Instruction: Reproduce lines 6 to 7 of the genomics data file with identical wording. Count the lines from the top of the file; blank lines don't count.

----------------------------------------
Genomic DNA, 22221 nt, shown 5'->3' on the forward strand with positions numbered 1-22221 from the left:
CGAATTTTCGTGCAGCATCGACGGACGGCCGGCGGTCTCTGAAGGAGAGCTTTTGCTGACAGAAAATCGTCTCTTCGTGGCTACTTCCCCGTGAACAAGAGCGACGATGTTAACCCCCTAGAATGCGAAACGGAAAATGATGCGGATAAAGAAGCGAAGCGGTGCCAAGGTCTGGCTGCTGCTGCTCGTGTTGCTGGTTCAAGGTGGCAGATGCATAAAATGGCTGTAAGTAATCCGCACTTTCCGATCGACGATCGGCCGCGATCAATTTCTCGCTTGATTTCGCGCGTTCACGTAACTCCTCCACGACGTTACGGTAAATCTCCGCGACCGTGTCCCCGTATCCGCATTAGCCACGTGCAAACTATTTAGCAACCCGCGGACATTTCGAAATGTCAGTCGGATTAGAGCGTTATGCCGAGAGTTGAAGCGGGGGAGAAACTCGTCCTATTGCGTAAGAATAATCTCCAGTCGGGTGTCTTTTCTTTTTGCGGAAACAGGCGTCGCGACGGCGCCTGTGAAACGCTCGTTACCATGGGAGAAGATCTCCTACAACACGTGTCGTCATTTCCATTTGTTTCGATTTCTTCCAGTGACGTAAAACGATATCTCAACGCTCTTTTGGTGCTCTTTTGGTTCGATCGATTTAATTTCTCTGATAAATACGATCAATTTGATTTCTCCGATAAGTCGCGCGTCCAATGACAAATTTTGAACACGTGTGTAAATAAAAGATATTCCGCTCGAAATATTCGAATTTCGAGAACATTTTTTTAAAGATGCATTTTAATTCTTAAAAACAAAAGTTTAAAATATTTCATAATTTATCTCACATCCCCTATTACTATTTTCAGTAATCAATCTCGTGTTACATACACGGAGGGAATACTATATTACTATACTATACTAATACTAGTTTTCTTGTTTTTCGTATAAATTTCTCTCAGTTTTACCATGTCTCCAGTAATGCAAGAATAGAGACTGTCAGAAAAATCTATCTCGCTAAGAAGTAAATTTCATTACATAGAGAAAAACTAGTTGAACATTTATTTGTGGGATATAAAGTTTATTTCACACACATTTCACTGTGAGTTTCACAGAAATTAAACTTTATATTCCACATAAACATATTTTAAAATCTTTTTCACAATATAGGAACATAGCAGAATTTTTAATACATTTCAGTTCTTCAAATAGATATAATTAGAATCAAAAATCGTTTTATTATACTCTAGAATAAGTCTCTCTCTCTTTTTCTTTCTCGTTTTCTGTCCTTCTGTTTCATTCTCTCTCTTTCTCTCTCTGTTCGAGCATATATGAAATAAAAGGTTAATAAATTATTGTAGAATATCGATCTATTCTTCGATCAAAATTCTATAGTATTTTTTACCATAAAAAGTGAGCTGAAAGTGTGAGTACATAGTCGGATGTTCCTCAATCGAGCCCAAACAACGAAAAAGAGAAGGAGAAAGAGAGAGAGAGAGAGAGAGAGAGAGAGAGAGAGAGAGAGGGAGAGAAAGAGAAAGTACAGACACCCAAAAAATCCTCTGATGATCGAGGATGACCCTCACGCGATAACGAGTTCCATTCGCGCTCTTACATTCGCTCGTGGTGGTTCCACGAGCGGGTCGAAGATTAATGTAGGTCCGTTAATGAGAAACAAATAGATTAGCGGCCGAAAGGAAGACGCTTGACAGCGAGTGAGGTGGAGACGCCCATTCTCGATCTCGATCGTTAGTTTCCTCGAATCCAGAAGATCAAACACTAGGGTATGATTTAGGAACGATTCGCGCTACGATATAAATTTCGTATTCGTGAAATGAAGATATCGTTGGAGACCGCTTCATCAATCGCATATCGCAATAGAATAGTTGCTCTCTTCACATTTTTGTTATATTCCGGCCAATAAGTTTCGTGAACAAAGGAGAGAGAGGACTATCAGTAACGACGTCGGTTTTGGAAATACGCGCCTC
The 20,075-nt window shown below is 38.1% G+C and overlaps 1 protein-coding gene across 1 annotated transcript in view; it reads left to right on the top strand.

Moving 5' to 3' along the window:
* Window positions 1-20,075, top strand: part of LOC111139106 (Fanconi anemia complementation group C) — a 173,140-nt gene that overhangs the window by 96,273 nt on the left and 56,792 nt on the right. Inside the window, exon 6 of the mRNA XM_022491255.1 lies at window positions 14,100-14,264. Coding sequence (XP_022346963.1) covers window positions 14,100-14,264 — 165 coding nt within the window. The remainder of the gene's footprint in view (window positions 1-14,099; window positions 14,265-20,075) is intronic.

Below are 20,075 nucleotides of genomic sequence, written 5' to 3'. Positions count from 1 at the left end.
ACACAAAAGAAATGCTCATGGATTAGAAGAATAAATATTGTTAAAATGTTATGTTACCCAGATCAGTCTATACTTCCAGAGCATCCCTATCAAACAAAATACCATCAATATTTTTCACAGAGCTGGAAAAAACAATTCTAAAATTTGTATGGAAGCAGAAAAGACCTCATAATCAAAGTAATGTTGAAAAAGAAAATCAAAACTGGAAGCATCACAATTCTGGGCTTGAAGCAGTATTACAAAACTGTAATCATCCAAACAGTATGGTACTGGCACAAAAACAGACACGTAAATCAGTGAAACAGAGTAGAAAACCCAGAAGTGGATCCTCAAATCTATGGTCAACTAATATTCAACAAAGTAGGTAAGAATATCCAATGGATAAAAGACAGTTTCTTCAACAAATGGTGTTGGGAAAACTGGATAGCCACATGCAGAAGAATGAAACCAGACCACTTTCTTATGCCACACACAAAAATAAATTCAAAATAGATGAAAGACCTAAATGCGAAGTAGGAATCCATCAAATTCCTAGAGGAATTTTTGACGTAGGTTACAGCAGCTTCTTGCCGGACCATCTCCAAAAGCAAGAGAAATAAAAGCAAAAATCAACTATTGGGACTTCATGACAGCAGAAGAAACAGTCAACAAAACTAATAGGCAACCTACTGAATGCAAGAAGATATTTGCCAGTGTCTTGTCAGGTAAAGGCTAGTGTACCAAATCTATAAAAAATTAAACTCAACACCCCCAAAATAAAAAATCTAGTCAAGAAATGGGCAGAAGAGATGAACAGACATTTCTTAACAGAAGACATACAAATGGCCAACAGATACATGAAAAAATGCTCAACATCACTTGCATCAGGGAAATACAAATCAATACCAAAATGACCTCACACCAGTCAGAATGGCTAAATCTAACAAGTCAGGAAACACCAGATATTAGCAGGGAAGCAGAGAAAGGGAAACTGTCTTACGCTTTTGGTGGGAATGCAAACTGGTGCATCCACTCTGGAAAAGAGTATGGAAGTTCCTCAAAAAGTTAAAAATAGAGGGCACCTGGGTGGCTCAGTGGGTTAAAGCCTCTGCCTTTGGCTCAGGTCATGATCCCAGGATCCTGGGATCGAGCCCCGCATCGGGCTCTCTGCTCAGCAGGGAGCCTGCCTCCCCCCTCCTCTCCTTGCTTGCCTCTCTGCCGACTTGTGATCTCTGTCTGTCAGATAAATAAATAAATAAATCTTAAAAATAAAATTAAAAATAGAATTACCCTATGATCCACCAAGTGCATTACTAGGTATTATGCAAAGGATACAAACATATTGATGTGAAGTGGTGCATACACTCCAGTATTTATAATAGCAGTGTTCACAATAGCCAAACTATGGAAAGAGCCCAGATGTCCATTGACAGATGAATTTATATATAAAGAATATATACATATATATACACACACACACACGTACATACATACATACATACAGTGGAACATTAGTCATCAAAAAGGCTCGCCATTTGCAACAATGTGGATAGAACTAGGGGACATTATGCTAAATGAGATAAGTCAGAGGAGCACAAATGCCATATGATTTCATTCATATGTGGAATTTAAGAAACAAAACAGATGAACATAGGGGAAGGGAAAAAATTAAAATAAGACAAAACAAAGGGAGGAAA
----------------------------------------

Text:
Below are 20,075 nucleotides of genomic sequence, written 5' to 3'. Positions count from 1 at the left end.
ACACAAAAGAAATGCTCATGGATTAGAAGAATAAATATTGTTAAAATGTTATGTTACCCAGATCAGTCTATACTTCCAGAGCATCCCTATCAAACAAAATACCATCAATATTTTTCACAGAGCTGGAAAAAACAATTCTAAAATTTGTATGGAAGCAGAAAAGACCTCATAATCAAAGTAATGTTGAAAAAGAAAATCAAAACTGGAAGCATCACAATTCTGGGCTTGAAGCAGTATTACAAAACTGTAATCATCCAAACAGTATGGTACTGGCACAAAAACAGACACGTAAATCAGTGAAACAGAGTAGAAAACCCAGAAGTGGATCCTCAAATCTATGGTCAACTAATATTCAACAAAGTAGGTAAGAATATCCAATGGATAAAAGACAGTTTCTTCAACAAATGGTGTTGGGAAAACTGGATAGCCACATGCAGAAGAATGAAACCAGACCACTTTCTTATGCCACACACAAAAATAAATTCAAAATAGATGAAAGACCTAAATGCGAAGTAGGAATCCATCAAATTCCTAGAGGAATTTTTGACGTAGGTTACAGCAGCTTCTTGCCGGACCATCTCCAAAAGCAAGAGAAATAAAAGCAAAAATCAACTATTGGGACTTCATGACAGCAGAAGAAACAGTCAACAAAACTAATAGGCAACCTACTGAATGCAAGAAGATATTTGCCAGTGTCTTGTCAGGTAAAGGCTAGTGTACCAAATCTATAAAAAATTAAACTCAACACCCCCAAAATAAAAAATCTAGTCAAGAAATGGGCAGAAGAGATGAACAGACATTTCTTAACAGAAGACATACAAATGGCCAACAGATACATGAAAAAATGCTCAACATCACTTGCATCAGGGAAATACAAATCAATACCAAAATGACCTCACACCAGTCAGAATGGCTAAATCTAACAAGTCAGGAAACACCAGATATTAGCAGGGAAGCAGAGAAAGGGAAACTGTCTTACGCTTTTGGTGGGAATGCAAACTGGTGCATCCACTCTGGAAAAGAGTATGGAAGTTCCTCAAAAAGTTAAAAATAGAGGGCACCTGGGTGGCTCAGTGGGTTAAAGCCTCTGCCTTTGGCTCAGGTCATGATCCCAGGATCCTGGGATCGAGCCCCGCATCGGGCTCTCTGCTCAGCAGGGAGCCTGCCTCCCCCCTCCTCTCCTTGCTTGCCTCTCTGCCGACTTGTGATCTCTGTCTGTCAGATAAATAAATAAATAAATCTTAAAAATAAAATTAAAAATAGAATTACCCTATGATCCACCAAGTGCATTACTAGGTATTATGCAAAGGATACAAACATATTGATGTGAAGTGGTGCATACACTCCAGTATTTATAATAGCAGTGTTCACAATAGCCAAACTATGGAAAGAGCCCAGATGTCCATTGACAGATGAATTTATATATAAAGAATATATACATATATATACACACACACACACGTACATACATACATACATACAGTGGAACATTAGTCATCAAAAAGGCTCGCCATTTGCAACAATGTGGATAGAACTAGGGGACATTATGCTAAATGAGATAAGTCAGAGGAGCACAAATGCCATATGATTTCATTCATATGTGGAATTTAAGAAACAAAACAGATGAACATAGGGGAAGGGAAAAAATTAAAATAAGACAAAACAAAGGGAGGAAA